An IT audit tells a lot about your courier company’s key projects. You’ll discover policies, practices, and any security threats.
- A list of any current or upcoming IT projects.
- A list of the most critical IT resources.
- Policies and procedures for software purchases and maintenance.
- Diagram of technical architecture with servers, storage devices, operating systems, and databases.
- A summary of the annual maintenance costs for IT hardware, including new hardware and replacements.
- A detailed summary of the vital security protocols.
- A description of backup and disaster recovery strategies and procedures.
- A detailed outline of data privacy policies and procedures.
- A summary of all personal and sensitive information.
- A list of any concerns, including the loss of sensitive information, destructive content, etc.
Environmental, Health, and Safety (EHS) Due Diligence Acquisition Checklist
Don’t forget about looking into environmental risks. Buyers use this information to make sure the company is environmentally conscious.
- Any environmental investigation, citation, or notification of violation.
- Information on all stages of producing, treating, storing, and disposing of potentially harmful substances.
- A detailed description of any material financial losses.
- Copies of environmental studies, assessments, and surveys in respect of land.
- Any physical letters or emails exchanged with an environmental protection organization.
Health and Safety
- All citations or notices of violation concerning employee health and human services.
- All policies and procedures that are related to emergency response.
- All health and safety audit results, including findings resolutions.
- A summary of all workers’ compensation and health care costs.
Tax Due Diligence Checklist
Has your courier business been paying taxes properly? Buyers will look into this. If your company has any activities overseas, buyers want to know if those activities are legal and legitimate.
- Results of all audits completed in the previous five years.
- Any agreements related to tax sharing or allocation between companies.
- A deferred tax assets and valuation allowances report.
- A comprehensive report on all current tax policies, including facts and figures regarding transfer pricing and audits.
- Copies of all federal, state, and local tax returns.
- Copies of all written communications and arrangements with any taxing authority.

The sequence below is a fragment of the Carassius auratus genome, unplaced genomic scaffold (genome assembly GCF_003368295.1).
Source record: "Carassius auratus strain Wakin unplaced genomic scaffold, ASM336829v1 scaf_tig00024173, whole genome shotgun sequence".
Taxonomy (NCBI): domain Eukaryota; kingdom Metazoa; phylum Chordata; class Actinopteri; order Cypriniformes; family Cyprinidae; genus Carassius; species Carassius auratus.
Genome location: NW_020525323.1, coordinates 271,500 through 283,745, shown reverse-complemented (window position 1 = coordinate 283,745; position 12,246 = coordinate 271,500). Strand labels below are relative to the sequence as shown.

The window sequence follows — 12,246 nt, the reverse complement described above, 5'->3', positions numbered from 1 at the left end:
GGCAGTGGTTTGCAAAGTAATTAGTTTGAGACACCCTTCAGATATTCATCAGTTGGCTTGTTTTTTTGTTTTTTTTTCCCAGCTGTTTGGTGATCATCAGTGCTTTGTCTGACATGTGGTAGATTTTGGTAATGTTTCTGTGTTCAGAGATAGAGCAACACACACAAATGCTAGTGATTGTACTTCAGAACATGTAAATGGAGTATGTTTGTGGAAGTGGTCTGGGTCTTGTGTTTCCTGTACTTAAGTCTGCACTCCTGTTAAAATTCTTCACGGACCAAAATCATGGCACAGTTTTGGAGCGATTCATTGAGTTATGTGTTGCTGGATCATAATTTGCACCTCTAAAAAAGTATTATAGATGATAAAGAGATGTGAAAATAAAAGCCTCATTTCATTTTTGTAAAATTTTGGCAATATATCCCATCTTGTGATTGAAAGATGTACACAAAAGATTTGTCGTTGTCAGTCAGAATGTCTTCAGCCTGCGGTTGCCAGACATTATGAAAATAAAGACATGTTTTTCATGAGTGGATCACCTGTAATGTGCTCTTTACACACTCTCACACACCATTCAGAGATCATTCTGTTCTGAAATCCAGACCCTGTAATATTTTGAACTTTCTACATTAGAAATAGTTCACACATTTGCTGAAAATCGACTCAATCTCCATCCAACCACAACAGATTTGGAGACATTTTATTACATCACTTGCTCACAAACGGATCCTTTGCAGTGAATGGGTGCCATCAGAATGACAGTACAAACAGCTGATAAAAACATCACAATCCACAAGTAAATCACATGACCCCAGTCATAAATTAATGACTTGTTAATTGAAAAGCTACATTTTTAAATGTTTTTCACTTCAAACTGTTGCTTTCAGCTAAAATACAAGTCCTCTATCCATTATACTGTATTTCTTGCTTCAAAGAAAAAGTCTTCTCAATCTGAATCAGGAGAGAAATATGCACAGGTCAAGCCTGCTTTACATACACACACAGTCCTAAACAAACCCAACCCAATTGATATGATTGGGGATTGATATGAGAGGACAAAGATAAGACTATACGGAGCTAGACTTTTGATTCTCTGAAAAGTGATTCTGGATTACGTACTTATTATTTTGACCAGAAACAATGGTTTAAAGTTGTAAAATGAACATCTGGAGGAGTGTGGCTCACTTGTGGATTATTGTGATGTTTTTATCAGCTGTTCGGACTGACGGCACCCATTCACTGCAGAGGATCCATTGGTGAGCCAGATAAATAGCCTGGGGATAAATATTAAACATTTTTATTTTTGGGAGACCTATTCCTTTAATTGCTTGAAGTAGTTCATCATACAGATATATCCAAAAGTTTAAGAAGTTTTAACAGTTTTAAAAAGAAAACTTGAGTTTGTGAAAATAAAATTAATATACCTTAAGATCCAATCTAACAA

How Dropoff Can Help
Due diligence is a must for any company looking to acquire another. Buyers can fully assess the acquired company regarding its financials, operations, and other vital areas.
Dropoff has a strong track record in acquiring smaller courier companies. We run due diligence very well, carefully assessing all parts of your courier business before moving forward with the acquisition.
If you’re interested in selling your logistics company, you should speak with Jason Burns the Director of Corporate Development at Dropoff.
FAQs on Due Diligence
1. What is the M&A due diligence process?
Due diligence means examining a company and its financial records carefully before getting involved.
2. Why do logistics and courier companies need a due diligence check?
Due diligence is essential for courier businesses because it helps protect their interests. For instance, it helps companies during mergers and acquisitions.
3. Who helps companies with the check?
The acquired company can call on trained staff or outside advisors to do a due diligence check. Typically, buyers will hire external experts.
4. What is a due diligence report?
A due diligence report is a detailed summary of the checks that were done. It also records how the process went. The scope of the report is different from case to case.
5. Can I change requests in this checklist or add new ones?
There is no one-size-fits-all approach when it comes to due diligence processes. We recommend personalizing your checklists by adding other things unique to your needs.
6. Does this checklist have all the necessary mergers and acquisitions due diligence information?
This logistics due diligence checklist is a great starting point but is not complete. Overall, every deal is different and may need more information.